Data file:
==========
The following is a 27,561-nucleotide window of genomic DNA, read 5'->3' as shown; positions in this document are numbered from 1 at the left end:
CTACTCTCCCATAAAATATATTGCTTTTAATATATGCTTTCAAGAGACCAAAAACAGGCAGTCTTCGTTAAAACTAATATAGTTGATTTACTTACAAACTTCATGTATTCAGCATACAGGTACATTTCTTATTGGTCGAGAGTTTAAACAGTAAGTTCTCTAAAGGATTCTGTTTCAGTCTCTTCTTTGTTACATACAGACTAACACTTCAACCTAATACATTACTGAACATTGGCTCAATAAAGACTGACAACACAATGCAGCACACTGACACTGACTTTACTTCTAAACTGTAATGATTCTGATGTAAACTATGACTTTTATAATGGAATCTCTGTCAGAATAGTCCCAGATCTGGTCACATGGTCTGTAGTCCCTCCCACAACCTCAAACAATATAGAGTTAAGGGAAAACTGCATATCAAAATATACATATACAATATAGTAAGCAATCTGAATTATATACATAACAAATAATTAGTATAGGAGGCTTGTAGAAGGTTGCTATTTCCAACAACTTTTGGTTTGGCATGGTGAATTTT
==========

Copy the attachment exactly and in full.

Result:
The following is a 27,561-nucleotide window of genomic DNA, read 5'->3' as shown; positions in this document are numbered from 1 at the left end:
CTACTCTCCCATAAAATATATTGCTTTTAATATATGCTTTCAAGAGACCAAAAACAGGCAGTCTTCGTTAAAACTAATATAGTTGATTTACTTACAAACTTCATGTATTCAGCATACAGGTACATTTCTTATTGGTCGAGAGTTTAAACAGTAAGTTCTCTAAAGGATTCTGTTTCAGTCTCTTCTTTGTTACATACAGACTAACACTTCAACCTAATACATTACTGAACATTGGCTCAATAAAGACTGACAACACAATGCAGCACACTGACACTGACTTTACTTCTAAACTGTAATGATTCTGATGTAAACTATGACTTTTATAATGGAATCTCTGTCAGAATAGTCCCAGATCTGGTCACATGGTCTGTAGTCCCTCCCACAACCTCAAACAATATAGAGTTAAGGGAAAACTGCATATCAAAATATACATATACAATATAGTAAGCAATCTGAATTATATACATAACAAATAATTAGTATAGGAGGCTTGTAGAAGGTTGCTATTTCCAACAACTTTTGGTTTGGCATGGTGAATTTT